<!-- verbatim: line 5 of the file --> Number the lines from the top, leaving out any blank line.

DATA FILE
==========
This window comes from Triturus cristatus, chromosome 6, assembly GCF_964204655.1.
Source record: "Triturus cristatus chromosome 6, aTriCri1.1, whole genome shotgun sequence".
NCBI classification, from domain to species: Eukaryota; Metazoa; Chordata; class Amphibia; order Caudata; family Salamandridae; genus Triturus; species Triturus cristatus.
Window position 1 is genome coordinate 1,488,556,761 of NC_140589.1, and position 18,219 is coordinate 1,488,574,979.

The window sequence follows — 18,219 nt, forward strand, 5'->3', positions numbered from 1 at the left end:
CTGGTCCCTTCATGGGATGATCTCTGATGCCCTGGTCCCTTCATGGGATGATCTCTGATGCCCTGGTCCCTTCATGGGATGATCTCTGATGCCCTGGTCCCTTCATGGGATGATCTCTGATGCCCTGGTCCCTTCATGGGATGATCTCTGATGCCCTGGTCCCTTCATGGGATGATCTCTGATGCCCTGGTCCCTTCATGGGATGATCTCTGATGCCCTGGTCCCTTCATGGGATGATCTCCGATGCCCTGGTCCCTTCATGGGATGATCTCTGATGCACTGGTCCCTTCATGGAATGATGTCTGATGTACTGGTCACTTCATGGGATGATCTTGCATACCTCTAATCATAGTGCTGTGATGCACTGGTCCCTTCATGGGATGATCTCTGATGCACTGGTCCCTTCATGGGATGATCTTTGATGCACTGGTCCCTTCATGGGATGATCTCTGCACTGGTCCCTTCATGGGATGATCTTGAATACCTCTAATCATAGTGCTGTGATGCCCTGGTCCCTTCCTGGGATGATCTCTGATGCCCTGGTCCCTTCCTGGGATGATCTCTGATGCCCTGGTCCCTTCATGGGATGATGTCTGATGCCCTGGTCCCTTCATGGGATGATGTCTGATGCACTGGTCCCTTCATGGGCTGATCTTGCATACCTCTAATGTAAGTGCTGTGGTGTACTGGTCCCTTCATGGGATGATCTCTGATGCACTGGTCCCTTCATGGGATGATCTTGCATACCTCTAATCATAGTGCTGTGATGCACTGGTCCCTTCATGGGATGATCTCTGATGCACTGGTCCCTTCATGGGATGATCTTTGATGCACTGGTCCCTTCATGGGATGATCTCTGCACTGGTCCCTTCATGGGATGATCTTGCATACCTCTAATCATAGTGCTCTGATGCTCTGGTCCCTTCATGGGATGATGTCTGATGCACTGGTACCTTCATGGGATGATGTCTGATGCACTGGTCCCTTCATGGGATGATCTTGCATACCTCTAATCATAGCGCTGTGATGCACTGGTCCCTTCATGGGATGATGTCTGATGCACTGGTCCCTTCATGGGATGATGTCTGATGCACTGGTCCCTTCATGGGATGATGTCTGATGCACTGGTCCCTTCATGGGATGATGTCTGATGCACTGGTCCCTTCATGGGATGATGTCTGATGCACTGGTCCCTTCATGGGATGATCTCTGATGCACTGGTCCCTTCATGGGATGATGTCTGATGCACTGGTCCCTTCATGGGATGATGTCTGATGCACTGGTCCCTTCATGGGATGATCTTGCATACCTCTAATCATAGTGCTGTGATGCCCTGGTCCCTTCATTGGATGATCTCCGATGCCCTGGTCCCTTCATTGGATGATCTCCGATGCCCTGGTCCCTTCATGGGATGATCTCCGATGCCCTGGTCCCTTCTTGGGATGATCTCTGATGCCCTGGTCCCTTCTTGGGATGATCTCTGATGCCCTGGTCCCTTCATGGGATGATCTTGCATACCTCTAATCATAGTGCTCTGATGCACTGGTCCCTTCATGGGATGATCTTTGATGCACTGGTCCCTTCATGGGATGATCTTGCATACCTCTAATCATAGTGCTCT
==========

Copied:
The window sequence follows — 18,219 nt, forward strand, 5'->3', positions numbered from 1 at the left end: